GOLD STAR: Brad Marchand got things off and running with the Bruins, and was at his best after answering questions over the last couple of days about his lack of goals in the postseason. He scored the game’s first goal when he took a dish from Torey Krug on the PP and elevated a backhander over Frederik Andersen in close to the net, and then turned into the whirling dervish in the corner before dishing to David Pastrnak in the second period for the insurance goal that really put it out of reach for the Maple Leafs. In all Marchand finished with a goal and two points, a plus-1 rating in 17:56 of ice time, six shot attempts and three hits along with a 4-for-6 performance in the face-off circle when Patrice Bergeron kept getting kicked out of the circle. Even better Marchand nuzzled up to Leo Komarov in front of the benches after giving him a smooch on the cheek in a regular season game in Boston earlier this season, and was at his agitating best with the hard-hitting Leafs forward. Marchand produced, he played in control and he agitated the crap out of the Leafs in a performance worthy of one of the best players in the league.
BLACK EYE: Nazem Kadri was the bozo for the night for the Maple Leafs. Not only did the Toronto forward fail to register a shot on net or do anything meaningful in the game, but he also compounded it by throwing a reckless, cheap shot hit on Tommy Wingels in the third period. Kadri was whacked with a five minute major for charging, a 10-minute misconduct and a two-minute minor for boarding, and launched from his skates while clearly targeting a vulnerable player in Wingels that was on his knees against the boards. It was a punk move to say the least, but it’s also one that looks like it might be carrying a hefty suspension right along with it. That would be a major blow to Toronto and would certainly fit Kadri with a pair of goat horns if the series gets away from the Leafs.
TURNING POINT: The big moment for the Bruins was killing a pair of second period Toronto power plays in a game that was still tied at 1-1, with Zdeno Chara in the box for the first penalty and then playing the full two minutes on the power play for the second one. Once the Bruins had effectively killed off those power plays, they crushed whatever momentum Toronto had built up and then went about scoring a couple more goals to start putting things out of reach. But it was still a 1-1 game in the second period and things very much hung in the balance when all of that pushed and tested the Bruins, and they showed they were up to the challenge in a resounding way. By the time the period was over, the B’s had outshot the Leafs by a 16-11 margin and had full control of the proceedings.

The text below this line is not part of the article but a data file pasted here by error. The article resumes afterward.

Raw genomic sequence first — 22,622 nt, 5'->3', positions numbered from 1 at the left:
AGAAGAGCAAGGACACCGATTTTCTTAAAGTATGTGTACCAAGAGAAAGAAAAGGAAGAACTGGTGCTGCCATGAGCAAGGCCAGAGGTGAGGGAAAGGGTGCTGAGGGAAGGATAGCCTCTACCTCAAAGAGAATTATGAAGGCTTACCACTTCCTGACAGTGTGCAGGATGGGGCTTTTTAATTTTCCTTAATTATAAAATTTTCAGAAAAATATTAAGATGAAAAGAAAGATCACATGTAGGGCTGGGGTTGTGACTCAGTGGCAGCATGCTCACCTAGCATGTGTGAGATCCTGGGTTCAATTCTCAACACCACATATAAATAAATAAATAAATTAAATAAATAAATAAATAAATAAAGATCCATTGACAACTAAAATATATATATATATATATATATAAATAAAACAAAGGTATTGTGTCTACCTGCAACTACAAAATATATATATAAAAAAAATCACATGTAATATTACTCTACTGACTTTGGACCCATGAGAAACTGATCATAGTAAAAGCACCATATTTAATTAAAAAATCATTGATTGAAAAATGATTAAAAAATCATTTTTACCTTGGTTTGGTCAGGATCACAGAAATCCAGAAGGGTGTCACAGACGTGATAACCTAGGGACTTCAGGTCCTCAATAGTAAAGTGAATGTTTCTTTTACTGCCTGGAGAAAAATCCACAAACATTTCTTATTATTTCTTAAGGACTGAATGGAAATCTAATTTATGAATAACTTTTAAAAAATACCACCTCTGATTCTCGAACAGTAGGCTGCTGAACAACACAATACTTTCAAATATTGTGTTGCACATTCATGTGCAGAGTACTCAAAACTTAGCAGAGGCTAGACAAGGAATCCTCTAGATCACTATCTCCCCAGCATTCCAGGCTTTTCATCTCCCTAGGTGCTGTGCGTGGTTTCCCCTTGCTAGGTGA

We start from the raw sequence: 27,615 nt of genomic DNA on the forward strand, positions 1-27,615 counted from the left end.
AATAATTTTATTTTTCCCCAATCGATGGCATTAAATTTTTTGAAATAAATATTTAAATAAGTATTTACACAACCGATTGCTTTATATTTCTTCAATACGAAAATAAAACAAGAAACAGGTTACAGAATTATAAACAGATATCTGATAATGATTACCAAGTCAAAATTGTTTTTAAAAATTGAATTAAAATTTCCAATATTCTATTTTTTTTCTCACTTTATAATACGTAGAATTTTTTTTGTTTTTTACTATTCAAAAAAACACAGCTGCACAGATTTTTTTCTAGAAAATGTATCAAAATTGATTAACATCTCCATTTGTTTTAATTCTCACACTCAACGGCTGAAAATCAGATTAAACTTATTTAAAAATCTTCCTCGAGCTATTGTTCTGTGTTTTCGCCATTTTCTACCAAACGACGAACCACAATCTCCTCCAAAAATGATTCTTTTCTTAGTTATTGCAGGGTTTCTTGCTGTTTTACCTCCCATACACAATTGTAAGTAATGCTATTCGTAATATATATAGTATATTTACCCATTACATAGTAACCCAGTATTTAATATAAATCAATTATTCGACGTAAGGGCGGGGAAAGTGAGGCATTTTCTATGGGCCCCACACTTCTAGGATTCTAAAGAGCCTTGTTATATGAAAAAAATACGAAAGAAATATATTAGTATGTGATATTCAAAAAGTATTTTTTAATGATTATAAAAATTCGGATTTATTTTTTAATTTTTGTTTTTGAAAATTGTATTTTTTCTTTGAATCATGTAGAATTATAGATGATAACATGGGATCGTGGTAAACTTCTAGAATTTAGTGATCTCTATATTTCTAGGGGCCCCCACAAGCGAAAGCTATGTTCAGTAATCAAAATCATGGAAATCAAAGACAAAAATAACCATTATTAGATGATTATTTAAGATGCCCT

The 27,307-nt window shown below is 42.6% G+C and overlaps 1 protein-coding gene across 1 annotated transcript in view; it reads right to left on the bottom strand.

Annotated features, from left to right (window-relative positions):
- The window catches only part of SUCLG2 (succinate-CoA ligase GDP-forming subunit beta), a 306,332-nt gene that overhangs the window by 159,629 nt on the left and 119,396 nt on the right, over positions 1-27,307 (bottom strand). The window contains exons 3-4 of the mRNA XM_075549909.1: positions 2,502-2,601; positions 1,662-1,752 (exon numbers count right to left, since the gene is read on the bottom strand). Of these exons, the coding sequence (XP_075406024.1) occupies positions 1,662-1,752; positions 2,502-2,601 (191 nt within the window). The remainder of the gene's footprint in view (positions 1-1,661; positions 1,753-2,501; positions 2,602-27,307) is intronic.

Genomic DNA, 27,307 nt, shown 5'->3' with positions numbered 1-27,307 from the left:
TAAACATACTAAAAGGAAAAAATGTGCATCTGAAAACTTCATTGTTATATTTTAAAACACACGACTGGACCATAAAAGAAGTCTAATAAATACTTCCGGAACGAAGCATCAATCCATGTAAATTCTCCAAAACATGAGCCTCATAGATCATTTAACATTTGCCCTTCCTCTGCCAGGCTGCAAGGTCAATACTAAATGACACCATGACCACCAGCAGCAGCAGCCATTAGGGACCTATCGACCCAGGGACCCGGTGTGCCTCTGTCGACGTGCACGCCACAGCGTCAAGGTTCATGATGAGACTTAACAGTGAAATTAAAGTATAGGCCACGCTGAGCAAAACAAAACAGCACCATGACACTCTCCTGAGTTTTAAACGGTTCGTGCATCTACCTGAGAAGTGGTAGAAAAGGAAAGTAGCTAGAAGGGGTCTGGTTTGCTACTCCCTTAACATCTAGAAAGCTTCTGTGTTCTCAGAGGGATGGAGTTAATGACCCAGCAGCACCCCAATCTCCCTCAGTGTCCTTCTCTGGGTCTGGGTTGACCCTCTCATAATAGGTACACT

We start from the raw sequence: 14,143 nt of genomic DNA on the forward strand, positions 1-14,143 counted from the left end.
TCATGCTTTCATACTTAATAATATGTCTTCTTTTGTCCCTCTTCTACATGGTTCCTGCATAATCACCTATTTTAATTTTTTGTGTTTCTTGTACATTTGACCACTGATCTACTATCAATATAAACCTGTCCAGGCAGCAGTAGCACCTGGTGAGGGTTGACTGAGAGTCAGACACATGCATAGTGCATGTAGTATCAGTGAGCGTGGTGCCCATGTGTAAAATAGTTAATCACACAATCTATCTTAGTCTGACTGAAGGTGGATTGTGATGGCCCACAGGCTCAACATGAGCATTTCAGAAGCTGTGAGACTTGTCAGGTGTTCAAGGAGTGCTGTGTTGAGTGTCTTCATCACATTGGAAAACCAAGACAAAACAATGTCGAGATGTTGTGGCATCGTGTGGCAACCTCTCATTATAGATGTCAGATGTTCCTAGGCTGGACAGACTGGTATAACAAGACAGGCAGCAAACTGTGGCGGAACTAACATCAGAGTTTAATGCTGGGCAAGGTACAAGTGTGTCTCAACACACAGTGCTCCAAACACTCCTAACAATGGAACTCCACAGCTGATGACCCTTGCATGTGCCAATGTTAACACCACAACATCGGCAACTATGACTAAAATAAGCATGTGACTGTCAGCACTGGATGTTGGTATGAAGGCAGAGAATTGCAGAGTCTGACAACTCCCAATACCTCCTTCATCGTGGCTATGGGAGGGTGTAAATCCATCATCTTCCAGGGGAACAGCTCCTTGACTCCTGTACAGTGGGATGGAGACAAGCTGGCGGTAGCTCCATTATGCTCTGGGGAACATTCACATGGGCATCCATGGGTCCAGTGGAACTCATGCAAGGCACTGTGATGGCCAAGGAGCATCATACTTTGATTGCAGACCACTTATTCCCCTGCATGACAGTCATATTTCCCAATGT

HONORABLE MENTION: It’s got to be David Pastrnak. He finished with a goal and three points, a plus-1 rating and 10 shot attempts in his 16:02 of ice time, and busted the game wide open with a couple different plays. First there was the goal in the second period on a wrist shot from the slot after he wasn’t able to score on the one-timer, and the Bruins top line had basically turned things into a shooting gallery against a weak Toronto defense. Even better was the rush toward the net that Frederik Andersen somehow stopped in the third period, but Sean Kuraly was able to bat home the insurance goal to ice the game in the final 20 minutes. Pastrnak had his ups and downs in last season’s first playoff experience, but he was ready to go on Thursday night for Game 1.
BY THE NUMBERS: 30-2-6 – the Bruins record this season when they score first against opponents, which again portended very good things in their big Game 1 win over Toronto.
QUOTE TO NOTE: “We know we can play winning hockey in the third period. You’ve got to go out there and do it, but we’re comfortable in those games and we did it in the third.” –Bruce Cassidy, on the B’s ability to finish off the Leafs with a strong third period after holding a 3-1 lead.